Ladies and Gentlemen, the barman of The Angel is calling out, I’m shutting the bar. It is 3.55 am. I am walking past the pub’s open door. The yellow light of its interior is spilling out onto the pavement. It is virtually empty. Just a few voices. Lip Licking is shut, so it Pizza Lush. No taxis either. Do they know when the kids will be out? Or is Thursday night traditionally quiet. No wind this morning. The sea just lapping. Colder though. The Times did threaten frost. No mist though. The sky was clear. All the stars were out. I watched them from the Perygyl. Standing still for a moment. One seemed to be moving. Not falling but sliding across the sky. A plane’s tail light perhaps. I think of my family. All over the place. Parts of me, dislocated. London, Yorkshire, Copenhagen and now one on the way to Greece. And another in Cornwall. Separate. Known yet not known. Unfamiliar. I cannot know how she lives. I want to. I want to be a part of her. Detach. I shall practice detachment. I often think of the tale of the monk. He was given her, then she was taken away. He accepted it all. Maybe it is more about acceptance than detachment. Detachment feels like not caring. But the caring isn’t straight forward either. It’s because I care, she’d say. Call me, I want to know. I can’t sleep if you don’t. It felt heavy, a burden. Her caring became my burden. Do I want that for her? I don’t know. I don’t know what to do for the best. I shall bide my time. Wait for the wisdom.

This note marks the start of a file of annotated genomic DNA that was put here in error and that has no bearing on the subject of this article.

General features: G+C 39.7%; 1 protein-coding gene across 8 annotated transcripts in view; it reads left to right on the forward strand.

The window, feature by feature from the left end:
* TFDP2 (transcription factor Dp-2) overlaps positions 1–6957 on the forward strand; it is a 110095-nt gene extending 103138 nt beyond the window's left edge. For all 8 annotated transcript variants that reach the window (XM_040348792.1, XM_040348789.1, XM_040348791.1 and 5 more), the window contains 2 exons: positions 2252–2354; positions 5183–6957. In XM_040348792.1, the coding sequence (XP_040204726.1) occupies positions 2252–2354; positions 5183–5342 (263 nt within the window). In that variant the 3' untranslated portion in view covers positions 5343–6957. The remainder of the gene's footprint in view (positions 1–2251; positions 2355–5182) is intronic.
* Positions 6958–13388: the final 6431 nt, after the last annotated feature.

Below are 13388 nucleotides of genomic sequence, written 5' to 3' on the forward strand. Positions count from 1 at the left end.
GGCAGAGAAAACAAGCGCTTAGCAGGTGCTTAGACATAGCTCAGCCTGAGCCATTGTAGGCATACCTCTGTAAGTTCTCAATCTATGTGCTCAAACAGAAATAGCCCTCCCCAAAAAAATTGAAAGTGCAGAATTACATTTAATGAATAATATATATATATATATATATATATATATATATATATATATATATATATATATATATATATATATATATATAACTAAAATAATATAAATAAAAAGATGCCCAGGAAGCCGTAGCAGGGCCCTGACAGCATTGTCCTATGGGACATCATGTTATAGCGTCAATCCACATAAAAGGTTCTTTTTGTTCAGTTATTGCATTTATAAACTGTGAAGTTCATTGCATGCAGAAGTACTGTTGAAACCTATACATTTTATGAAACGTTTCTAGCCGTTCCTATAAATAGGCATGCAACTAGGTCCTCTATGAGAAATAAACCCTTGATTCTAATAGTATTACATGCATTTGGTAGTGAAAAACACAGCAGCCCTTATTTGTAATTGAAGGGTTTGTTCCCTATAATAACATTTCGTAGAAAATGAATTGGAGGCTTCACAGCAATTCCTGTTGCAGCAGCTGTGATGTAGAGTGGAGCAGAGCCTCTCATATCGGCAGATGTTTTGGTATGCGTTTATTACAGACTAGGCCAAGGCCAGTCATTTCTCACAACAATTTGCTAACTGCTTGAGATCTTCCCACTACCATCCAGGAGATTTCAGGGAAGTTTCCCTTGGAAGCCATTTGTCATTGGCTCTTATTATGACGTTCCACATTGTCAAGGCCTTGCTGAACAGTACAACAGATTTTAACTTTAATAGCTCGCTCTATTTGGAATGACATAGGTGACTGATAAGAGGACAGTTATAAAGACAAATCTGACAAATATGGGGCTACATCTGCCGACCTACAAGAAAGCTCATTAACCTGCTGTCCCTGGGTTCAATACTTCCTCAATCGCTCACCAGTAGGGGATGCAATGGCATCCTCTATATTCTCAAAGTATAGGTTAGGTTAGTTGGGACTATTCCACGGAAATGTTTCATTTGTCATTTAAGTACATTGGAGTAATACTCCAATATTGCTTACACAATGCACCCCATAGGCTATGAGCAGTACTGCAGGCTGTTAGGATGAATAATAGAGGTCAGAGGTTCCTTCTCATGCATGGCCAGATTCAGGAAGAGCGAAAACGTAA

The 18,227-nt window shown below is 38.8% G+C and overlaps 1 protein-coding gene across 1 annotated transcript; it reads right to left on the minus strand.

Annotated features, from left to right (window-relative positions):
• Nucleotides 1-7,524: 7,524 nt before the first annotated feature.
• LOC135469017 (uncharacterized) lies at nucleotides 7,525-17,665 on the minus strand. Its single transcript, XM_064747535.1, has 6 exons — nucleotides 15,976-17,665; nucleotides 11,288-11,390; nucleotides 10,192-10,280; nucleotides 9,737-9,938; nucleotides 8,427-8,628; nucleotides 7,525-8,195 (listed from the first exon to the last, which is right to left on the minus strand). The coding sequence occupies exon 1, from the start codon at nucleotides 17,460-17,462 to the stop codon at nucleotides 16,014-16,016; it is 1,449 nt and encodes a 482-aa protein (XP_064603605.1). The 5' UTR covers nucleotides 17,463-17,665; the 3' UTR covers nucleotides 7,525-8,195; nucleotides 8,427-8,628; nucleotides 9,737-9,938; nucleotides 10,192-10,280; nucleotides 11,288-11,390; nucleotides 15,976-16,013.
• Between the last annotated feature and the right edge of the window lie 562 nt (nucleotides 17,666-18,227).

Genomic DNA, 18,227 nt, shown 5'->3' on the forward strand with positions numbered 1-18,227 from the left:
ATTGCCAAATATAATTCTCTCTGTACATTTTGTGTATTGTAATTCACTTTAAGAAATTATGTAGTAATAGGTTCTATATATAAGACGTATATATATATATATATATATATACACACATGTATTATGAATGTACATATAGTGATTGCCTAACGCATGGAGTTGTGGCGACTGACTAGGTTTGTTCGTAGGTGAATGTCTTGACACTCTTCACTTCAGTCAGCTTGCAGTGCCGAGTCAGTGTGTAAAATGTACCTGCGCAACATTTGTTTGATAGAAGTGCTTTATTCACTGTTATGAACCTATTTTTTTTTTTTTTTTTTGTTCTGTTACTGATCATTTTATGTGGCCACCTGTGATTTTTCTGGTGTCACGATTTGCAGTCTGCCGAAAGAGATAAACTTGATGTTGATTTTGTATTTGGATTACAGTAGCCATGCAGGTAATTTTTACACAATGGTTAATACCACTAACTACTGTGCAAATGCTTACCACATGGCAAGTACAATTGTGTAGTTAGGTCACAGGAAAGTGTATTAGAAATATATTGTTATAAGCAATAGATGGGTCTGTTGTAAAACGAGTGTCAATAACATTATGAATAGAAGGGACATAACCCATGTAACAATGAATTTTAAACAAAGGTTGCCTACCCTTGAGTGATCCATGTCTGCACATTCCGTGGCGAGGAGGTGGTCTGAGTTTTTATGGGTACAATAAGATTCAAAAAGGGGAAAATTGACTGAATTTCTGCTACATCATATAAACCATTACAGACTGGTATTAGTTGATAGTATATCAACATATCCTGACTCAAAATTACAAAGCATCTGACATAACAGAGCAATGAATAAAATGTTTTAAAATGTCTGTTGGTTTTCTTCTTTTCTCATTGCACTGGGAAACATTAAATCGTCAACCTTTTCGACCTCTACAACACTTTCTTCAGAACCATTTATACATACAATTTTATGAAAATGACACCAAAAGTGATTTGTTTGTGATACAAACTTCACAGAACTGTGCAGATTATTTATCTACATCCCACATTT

I felt better yesterday. My back lost its tightness for a while. Such a relief. What was it? What made the change? Ideas. I worked with ideas, I let them come and I am excited by them. I will try the technical stuff – go into my fear of it. Make it mine. I watch some how to videos on YouTube. Funny. He kept sneezing. And then the one about Jesus. Made me laugh. Out loud, at work. The sleepy man came in again to talk about flooding in Texas. Forty inches of rain. Poor loves. To lose everything. A deluge. Such extremes. Has it always been so? Feels like a punishment. Biblical in proportions. No. Never. It’s just nature. Doing her thing. It isn’t personal. Look at the beauty of her.
I am more at ease in the dark. I accept it. Let it enfold me. I stand by the hydrangeas in the Castle Park, watching as the breeze jostles them. Silence. I wait for the silence. Never completely so. There is a generator hum, an oystercatcher calling, and the rustle of the petals. Still.
My knees are healing. I am still a little stiff. Soon to be fifty-five. I stride forth wanting to be strong. Someone called out to me on Great Darkgate St. No idea what he said. I smile.
Soldier striding. The Pelican Bakery’s door was propped open it’s warm smell of life guiding me home.